The first Porsche model that instinctually comes to mind is the 911 and that’s because it’s long been associated with racing and is one of the most fulfilling performance cars to drive. Purists often regard other vehicles in the Porsche line-up as pariahs because they’re not as track-honed and don’t offer the same sense of telepathy you get from piloting a 911 model. This, however, doesn’t mean the other derivatives aren’t any fun to drive – take the Cayman for example. It’s essentially a coupé version of the second-generation Boxster and, although it’s often criticised for its lack of oomph, the refined handling makes it one of the best driver’s cars on the market. Producing 195kW from a 2.9-litre flat-six engine, the Cayman never really caught the attention of enthusiasts so to spice things up the Cayman S was launched. This elevated driver involvement to another level with a functional, driver-focused package and uprated 3.4-litre engine. However, it’s the Cayman R that’s garnered most interest from Porsche disciples – perhaps it’s that R badge. You see, the R moniker is reserved for models that not only encompass the brand ethos, but also deliver a race-peppered driving experience. The main aim of the Cayman R developers was to improve the overall performance by reducing weight. So out went all superfluous items and in came lighter parts such as 19-inch Boxster Spyder wheels, carbon-fibre racing seats, aluminium doors from the 911 Turbo, door straps and a lighter fuel tank. Together these slimline parts shave 55kg off its kerb weight. Not much, I know, but every kilogram counts.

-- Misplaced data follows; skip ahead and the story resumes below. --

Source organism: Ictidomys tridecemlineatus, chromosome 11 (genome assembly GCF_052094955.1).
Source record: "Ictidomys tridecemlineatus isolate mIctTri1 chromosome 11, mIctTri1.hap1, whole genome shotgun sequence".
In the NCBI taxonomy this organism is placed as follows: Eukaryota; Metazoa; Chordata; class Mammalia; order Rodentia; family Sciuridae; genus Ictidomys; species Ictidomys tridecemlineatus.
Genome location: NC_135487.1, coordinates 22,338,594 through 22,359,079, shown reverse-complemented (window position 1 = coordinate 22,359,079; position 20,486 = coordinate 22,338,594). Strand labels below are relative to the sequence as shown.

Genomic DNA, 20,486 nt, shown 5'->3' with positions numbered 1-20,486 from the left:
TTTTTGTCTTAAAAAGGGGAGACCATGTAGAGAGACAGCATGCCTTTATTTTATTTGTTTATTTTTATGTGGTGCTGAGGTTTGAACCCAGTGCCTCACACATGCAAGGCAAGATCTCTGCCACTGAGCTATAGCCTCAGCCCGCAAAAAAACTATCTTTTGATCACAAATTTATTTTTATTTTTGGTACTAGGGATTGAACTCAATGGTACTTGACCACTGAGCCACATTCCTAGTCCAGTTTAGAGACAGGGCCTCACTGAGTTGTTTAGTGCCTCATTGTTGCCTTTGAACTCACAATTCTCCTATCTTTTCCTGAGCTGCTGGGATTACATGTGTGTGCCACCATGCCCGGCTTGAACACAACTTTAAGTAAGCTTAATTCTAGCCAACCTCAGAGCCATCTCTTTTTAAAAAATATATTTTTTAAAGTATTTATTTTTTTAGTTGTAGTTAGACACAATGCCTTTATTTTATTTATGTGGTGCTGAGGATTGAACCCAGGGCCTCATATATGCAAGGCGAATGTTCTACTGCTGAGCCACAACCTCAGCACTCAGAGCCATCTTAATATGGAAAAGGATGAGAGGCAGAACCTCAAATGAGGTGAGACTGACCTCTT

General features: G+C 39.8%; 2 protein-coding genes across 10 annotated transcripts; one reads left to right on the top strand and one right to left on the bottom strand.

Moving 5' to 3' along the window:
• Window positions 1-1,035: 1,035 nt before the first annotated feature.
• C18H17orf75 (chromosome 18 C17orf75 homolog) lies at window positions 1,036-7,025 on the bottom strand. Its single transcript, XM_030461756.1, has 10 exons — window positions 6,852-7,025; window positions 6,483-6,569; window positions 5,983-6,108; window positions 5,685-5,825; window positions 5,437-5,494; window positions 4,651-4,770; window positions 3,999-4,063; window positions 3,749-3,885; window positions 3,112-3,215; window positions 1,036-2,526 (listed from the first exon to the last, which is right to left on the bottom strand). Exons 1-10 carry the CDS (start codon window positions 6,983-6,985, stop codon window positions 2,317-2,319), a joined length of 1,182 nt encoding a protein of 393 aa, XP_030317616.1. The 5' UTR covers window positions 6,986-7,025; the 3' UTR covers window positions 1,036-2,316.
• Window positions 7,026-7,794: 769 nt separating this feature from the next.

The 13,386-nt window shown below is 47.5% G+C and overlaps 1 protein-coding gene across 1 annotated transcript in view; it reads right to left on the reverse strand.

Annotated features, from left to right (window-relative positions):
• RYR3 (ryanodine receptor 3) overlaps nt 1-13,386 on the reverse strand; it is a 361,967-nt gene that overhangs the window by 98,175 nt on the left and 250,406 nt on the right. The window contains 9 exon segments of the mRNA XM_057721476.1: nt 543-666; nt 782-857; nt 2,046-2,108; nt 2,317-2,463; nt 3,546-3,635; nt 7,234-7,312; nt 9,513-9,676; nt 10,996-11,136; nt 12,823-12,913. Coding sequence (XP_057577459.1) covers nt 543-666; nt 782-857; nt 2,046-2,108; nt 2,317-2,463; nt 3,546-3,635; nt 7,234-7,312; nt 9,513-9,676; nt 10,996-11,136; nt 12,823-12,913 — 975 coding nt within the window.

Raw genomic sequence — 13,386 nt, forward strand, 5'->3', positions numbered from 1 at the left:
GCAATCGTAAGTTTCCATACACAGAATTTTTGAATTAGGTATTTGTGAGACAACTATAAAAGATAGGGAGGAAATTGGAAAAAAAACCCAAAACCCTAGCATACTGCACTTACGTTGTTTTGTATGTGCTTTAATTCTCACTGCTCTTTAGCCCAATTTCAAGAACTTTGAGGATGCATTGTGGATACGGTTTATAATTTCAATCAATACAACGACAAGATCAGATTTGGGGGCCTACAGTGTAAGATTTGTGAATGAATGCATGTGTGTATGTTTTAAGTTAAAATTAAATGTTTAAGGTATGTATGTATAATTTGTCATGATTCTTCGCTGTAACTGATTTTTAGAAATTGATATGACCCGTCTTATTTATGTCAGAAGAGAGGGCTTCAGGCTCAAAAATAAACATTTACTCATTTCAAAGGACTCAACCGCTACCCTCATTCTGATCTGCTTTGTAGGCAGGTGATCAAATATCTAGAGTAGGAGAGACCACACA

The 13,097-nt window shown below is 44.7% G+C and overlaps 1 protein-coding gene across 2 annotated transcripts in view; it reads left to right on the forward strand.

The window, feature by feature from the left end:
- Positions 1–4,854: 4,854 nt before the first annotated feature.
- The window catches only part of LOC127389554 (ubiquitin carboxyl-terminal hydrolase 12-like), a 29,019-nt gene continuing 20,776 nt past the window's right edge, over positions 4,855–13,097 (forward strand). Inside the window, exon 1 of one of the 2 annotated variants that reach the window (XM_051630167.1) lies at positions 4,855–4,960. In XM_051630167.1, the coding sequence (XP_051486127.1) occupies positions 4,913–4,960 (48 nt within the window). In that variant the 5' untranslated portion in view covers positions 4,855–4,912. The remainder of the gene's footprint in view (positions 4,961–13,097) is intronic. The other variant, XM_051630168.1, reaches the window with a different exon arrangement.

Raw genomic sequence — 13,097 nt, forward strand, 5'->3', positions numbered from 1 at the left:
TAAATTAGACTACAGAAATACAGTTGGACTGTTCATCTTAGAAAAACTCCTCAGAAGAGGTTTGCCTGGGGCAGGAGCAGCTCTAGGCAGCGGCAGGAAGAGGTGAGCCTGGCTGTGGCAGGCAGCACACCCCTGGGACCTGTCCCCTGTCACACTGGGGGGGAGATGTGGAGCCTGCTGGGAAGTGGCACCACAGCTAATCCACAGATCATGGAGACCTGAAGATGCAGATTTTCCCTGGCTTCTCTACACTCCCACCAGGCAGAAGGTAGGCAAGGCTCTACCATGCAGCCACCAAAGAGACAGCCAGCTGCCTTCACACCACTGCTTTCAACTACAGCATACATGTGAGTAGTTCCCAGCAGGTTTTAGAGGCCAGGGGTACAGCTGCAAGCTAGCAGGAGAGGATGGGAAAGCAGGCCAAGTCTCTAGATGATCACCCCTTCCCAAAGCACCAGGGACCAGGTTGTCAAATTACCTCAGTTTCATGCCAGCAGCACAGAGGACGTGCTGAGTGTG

Porsche has also fiddled with the suspension geometry, lowering it by 20mm, with shorter and stiffer springs culminating in a lower centre of gravity. There’s no body roll, either, especially when shimmying from side to side – instead, the car listens to your every input and behaves impeccably when changing direction. The handling does come at a compromise though: the lowered suspension lends itself to a hard ride quality but it’s tolerable and sucks up most imperfections the road throws at it. It’s only when you hit undulating surfaces that your internal organs start to take abuse. That said, the steering is sharp and responsive. In fact, the feedback from the steering wheel is so accurate that it feels as if you’re gliding your finger tips over the surface of the road. The cabin offers a sporty yet ergonomic interior that’s garnished with body-hugging bucket seats and a clearly positioned instrumentation cluster. In standard trim, the car comes without amenities such as a sound system and an air-conditioner but can be ordered as optional extras. Porsche has created a minimalist interior that takes driving back to its purist form – even the door handles have been replaced by door straps. Apart from the vintage Porsche vinyl lettering running along the bottom of each door, the Cayman R comes standard with an Aerokit package consisting of a black rear spoiler, smoked headlights and taillights and matching side mirrors. Porsche’s engineers have managed to squeeze 8kW from the flat-six mid-mounted 3.4-litre engine by installing the ECU with revised software and fitting a custom-made, less restrictive exhaust system. Power is rated at 243kW and 370Nm, which sounds fairly impressive on paper but out on the road it could do with a little more torque. There’s also a mechanical limited-slip differential (LSD). Forming part of the rear axle arrangement the LSD keeps grip levels in check and delivers maximum spread of power to the road.